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An Alternative Guide to the Isle of Wight

all seasons in one day

The Isle of Wight is a small Island. It has a population of around 140,000, which swells in the summer months as tourism is one of the Island’s key industries. So as “overners” fill the ferries from Portsmouth, Southampton and Lymington in search of sandy beaches and a sunnier climate, few know about the darker and more interesting underside of the rock the Romans knew as Vectis.

The Island abounds with ghost stories, and one Island author alone has written at least seven books on the subject. Some friends of mine love the idea of this “ghost island” and at their request I take them on an alternative tour of the Isle of Wight. We visit Brading, for example. A small town which hosts a number of old buildings and one, the early 16th Century building Rectory Mansion, which is reportedly home to a resident French ghost.
Leaving the stocks and old Town Hall behind we visit other notorious places, such as Michal Morey’s Hump, in Downend near Arreton. A Bronze Age barrow, the site is also where Michal was strung up in a gibbet for the gruesome murder of his grandson in 1736. One of the beams is said to be part of the structure of the Hare and Hounds pub that is situated opposite.

There is also the hugely popular Carisbrooke Castle, over 800 years old, where Elizabeth Ruffin tragically drowned in the well. Rumour has it that her face has been seen, at various times, staring up from the water.

One of the Island’s best loved stories originates in the isolated hamlet known as Knighton (pronounced Kay-nighton by locals to avoid confusion with the town of Niton). It is here that there once stood the great manor of Knighton Gorges. All that remains is part of the magnificent gateway and the remnants of a wall. Or is it? Knighton Gorges is the single most haunted and notorious area of the Isle of Wight. People gather here every New Years Eve in hope to see the house reappear, as the legend goes. The house is said to have been the site of a curse, beginning with the original owner and assassin of Thomas Beckett, Hugh de Morville. Following this the manor had witnessed disease, and mental depression leading to suicide in the lake. The last owner, Maurice Bisset, was ostracised from society for sleeping with Sir Richard Worsley’s wife. That’s not the only reward Bisset got as he also gained a venereal disease which drove him to madness. He demanded the building was demolished stone by stone, and he went to live in the gardener’s cottage and died, a lonely man, taking the house with him.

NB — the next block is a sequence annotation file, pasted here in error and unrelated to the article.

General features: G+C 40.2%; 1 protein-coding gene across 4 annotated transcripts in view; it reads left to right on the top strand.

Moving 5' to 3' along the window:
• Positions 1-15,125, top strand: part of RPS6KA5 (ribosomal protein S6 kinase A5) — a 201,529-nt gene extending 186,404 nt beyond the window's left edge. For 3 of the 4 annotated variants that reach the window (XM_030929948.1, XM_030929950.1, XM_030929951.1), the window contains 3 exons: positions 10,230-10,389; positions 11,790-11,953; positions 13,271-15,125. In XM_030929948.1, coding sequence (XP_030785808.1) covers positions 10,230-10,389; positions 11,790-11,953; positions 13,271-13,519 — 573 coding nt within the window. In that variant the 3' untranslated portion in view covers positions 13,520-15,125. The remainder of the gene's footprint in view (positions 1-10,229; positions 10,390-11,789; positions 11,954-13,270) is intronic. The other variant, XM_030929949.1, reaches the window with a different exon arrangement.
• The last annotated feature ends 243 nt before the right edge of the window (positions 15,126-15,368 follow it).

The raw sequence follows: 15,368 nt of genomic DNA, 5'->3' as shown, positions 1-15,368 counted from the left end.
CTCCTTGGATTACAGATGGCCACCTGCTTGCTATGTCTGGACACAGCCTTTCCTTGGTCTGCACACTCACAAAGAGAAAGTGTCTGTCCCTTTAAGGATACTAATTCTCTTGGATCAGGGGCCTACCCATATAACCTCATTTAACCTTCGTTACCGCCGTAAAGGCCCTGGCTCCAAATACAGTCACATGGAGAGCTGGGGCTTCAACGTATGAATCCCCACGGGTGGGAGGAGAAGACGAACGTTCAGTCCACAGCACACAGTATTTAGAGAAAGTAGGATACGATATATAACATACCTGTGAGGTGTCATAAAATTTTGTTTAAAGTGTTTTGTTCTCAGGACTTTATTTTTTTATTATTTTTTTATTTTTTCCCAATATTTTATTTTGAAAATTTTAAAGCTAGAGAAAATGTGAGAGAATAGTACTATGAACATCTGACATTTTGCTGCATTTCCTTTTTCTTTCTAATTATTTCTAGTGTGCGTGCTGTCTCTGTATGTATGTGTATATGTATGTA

There are many such stories which trace a web all over the Island. Tales of smugglers walking through walls are tied up with some of the Island’s best pubs, such as the Buddle Inn, situated in the small and remote town of Niton and overlooking the sea beneath St. Catherine’s Lighthouse. Ghosts are not all this area has to offer however. Close to here, at the end of Sandrock Road, is a small and largely overlooked National Trust car park. Leave the car behind and take one of the paths ahead to enter a completely different and striking world. You could be in another time as you clamber through dense wooded areas, following in the footsteps of smugglers down to a rocky and wild cove. One must stare in awe at the immense power of the sea whipped up by the wind and drizzle in the air. On a wet day people are rarely to be seen and the silence can hardly be broken by weak voices lost in the atmosphere.

Incredible landscapes decorate this Southerly side of the Island, such as the old smuggler’s trail through the Devil’s Chimney between Shanklin Old Village and Ventnor, located on the A3055, under the conveniently placed Smugglers Haven Tea Room. Squeezing through this fissure in the cliff will take you on a walk into the unknown. This timelessness is one of the enduring features which continue to attract visitors to the Island. Head to the isolated Atherfield Beach on a wet evening, for example, and you could quite easily find yourself the only person standing there on the stones below the ancient and immensely long Military Road. You may soon be joined by the smugglers and Roman soldiers that haunt it of course.

Take time to buy local produce on the Island and you will be suitably rewarded. Many of the great pubs stock very good local ales for example and the wide variety make for a fun ale testing weekend. Garlic beer, however, may appeal to those with a more particular taste. You can try your luck with a bottle from the Garlic Farm shop in Newchurch, which not only stocks a huge range of garlic, but also garlic related produce such as chillies and pasta sauces. You can also try the superb Minghella ice cream.

Another stop to make is the Ventnor Botanic Gardens. These gardens, originally the site of the world famous Royal National Hospital for Diseases of the Chest, is now home to a wide variety of plants and flowers from all over the world. When the sun is shining you will most likely get a view of the small wall lizards that also inhabit the place.